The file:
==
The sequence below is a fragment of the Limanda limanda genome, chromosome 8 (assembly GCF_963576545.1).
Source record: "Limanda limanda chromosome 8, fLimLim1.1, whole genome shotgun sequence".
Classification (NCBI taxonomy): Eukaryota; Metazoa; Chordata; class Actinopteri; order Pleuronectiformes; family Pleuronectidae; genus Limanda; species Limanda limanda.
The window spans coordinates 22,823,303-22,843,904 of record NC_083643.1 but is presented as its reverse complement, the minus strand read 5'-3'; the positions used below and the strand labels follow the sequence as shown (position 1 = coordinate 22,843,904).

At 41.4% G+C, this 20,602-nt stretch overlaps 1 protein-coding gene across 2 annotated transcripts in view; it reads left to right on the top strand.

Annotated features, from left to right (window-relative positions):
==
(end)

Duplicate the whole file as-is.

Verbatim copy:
The sequence below is a fragment of the Limanda limanda genome, chromosome 8 (assembly GCF_963576545.1).
Source record: "Limanda limanda chromosome 8, fLimLim1.1, whole genome shotgun sequence".
Classification (NCBI taxonomy): Eukaryota; Metazoa; Chordata; class Actinopteri; order Pleuronectiformes; family Pleuronectidae; genus Limanda; species Limanda limanda.
The window spans coordinates 22,823,303-22,843,904 of record NC_083643.1 but is presented as its reverse complement, the minus strand read 5'-3'; the positions used below and the strand labels follow the sequence as shown (position 1 = coordinate 22,843,904).

At 41.4% G+C, this 20,602-nt stretch overlaps 1 protein-coding gene across 2 annotated transcripts in view; it reads left to right on the top strand.

Annotated features, from left to right (window-relative positions):